Cletus Anderson, former drama professor, dies at 69
Cletus Anderson, professor emeritus in Carnegie Mellon’s School of Drama, died on March 16 at his home in Squirrel Hill. He was 69.
The cause was cancer, according to a March 21 article in the Pittsburgh Post-Gazette.
Anderson and his wife, Barbara, joined the School of Drama faculty in 1968. Since then, Anderson has acted as production designer, art director, costume designer, and set designer on countless film and television projects as well as for the Pittsburgh Public Theater and the School of Drama. In 1978, he was appointed to head the design and production option and remained in the position until 1995. He retired in 2003.
He is also the coauthor of Costume Design with his wife, the second edition of which was published by Harcourt Brace in 1998. Mrs. Anderson is associate dean of the College of Fine Arts and a Bessie Anathan drama professor.
Anderson was a mentor to students as well as a connection to the world of drama outside Carnegie Mellon.
“Cletus was always very close with his students,” Mrs. Anderson said. “He would often have them out to the house to work on projects. They felt he gave them guidance in becoming a designer but also a way to work and live.”
Anderson was also very close with his colleagues within the department, according to his wife. He was always open and willing to discuss projects, and costumed many faculty members when they were in productions themselves. In the later years of his tenure, many of his colleagues were also former students.
One such colleague is Susan Tsu, who took over Anderson’s position as professor of costume design upon his retirement. Tsu received her BFA in drama from the College of Fine Arts in 1972 and her MFA in 1974.
“[Cletus] has inspired and launched the careers of successful designers and teachers across the United States,” Tsu said. “For those of us lucky enough to have had Cletus as a teacher, his high standards, wisdom, and talent will be with us forever.”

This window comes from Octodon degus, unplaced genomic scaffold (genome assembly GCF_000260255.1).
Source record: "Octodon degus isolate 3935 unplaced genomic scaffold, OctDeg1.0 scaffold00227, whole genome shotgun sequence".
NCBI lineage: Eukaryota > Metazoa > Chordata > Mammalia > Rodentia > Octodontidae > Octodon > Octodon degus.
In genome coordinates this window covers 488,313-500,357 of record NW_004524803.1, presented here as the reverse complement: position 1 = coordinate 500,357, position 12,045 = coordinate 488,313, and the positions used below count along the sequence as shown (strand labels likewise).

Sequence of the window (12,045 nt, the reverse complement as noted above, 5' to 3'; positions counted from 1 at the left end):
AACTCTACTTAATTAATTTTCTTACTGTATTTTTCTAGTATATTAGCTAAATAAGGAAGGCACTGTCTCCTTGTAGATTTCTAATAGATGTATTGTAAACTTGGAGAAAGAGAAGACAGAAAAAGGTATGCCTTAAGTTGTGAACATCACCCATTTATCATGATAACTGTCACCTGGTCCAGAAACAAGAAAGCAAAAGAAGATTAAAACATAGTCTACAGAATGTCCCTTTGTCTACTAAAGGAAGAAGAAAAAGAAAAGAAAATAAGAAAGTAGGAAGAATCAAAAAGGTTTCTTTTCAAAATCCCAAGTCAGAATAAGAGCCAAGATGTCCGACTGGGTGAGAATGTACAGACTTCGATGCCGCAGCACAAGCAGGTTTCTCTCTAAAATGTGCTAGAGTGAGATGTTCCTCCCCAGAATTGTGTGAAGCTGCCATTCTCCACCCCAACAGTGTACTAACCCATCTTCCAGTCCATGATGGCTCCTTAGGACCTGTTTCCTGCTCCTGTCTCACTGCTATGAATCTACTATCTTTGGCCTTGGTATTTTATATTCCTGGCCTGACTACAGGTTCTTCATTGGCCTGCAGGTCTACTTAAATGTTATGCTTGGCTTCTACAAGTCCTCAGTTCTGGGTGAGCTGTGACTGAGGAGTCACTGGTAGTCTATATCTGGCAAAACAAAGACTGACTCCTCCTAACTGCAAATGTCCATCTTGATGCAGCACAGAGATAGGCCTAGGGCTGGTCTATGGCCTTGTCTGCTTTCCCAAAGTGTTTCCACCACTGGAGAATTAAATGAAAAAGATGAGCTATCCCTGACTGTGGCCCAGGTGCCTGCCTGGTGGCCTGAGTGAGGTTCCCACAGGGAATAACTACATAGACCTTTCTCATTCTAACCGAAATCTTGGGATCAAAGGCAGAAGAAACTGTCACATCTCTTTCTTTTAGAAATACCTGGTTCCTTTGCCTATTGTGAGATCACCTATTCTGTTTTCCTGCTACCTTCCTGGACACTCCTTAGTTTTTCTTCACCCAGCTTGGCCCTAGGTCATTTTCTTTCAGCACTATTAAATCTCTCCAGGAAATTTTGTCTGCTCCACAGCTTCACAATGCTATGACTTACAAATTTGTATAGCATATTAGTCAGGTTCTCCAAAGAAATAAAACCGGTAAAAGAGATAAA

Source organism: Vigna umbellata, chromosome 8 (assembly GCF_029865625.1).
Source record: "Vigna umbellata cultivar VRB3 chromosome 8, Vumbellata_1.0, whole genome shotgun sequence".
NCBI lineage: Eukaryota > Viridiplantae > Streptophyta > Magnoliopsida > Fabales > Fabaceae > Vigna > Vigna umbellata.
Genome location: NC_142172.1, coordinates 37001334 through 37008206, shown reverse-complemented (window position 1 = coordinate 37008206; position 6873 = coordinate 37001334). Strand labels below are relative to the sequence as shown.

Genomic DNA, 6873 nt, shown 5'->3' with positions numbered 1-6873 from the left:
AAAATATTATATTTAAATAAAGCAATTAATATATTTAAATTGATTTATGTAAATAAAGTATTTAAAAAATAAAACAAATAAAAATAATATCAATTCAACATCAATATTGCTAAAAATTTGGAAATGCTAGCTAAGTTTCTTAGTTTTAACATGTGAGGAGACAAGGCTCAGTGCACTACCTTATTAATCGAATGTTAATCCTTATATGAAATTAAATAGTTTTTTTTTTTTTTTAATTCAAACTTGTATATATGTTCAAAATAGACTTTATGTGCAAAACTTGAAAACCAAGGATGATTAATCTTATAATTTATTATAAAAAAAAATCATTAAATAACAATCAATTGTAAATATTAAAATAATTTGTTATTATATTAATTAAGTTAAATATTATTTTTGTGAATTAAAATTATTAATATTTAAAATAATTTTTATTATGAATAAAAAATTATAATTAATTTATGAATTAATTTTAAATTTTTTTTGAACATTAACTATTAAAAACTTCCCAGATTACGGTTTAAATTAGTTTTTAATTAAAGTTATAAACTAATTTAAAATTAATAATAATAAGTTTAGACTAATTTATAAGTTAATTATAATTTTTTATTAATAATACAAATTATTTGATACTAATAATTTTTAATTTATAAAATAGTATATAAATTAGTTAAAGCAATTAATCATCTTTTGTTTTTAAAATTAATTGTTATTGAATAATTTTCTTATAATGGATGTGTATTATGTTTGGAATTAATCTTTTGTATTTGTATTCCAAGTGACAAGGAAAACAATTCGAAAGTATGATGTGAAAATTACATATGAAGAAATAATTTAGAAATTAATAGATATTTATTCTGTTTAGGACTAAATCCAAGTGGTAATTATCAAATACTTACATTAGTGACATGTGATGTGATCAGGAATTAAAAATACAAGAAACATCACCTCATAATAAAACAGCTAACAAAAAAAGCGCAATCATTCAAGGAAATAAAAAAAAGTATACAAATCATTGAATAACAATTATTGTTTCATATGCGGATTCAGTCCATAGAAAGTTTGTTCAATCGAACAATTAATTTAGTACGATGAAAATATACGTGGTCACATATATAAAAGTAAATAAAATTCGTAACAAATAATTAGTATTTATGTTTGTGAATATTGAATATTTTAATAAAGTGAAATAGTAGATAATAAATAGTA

Barbara could not estimate the number of productions in which Anderson had been involved throughout his career. She did mention that one of his most difficult undertakings was the production of 180 costumes for the School of Drama’s production of Nicholas Nickelby.
Thomas Wesley Douglas, associate professor of music theatre, recalled working with Anderson on the Pittsburgh premier of the musical Closer than Ever in 1994.
“Cletus was a wonderful singer and actor,” Douglas said. “We had a ball.”
Anderson’s students carry equally fond memories.
“Professor Cletus Anderson was an extraordinary mentor for me and many others,” said Su Pei-chi, who graduated from Carnegie Mellon in 2001 with an MFA in costume design.
“In 1999, I faced the first design challenge to put on a main-stage production for School of Drama. There was a lot of pressure; hence we worked restlessly day and night,” she continued. “One day, I was in the costume shop staring at the show’s costume on a mannequin with no clue how to proceed. Suddenly a voice came from the other end of the room saying ‘It’s not that bad.’ It was one of Cletus’ humorous comments.”
Anderson’s last project was as set designer for a production of Forbidden Broadway for the Civic Light Opera. The show will run at the Theater Square Cabaret until April 15.
A memorial service at Carnegie Mellon will take place in April.
In lieu of flowers, the family asks that memorial contributions be made to the Anderson Production Fund, Carnegie Mellon School of Drama, Purnell Center for the Arts, 5000 Forbes Avenue, Pittsburgh, PA 15213.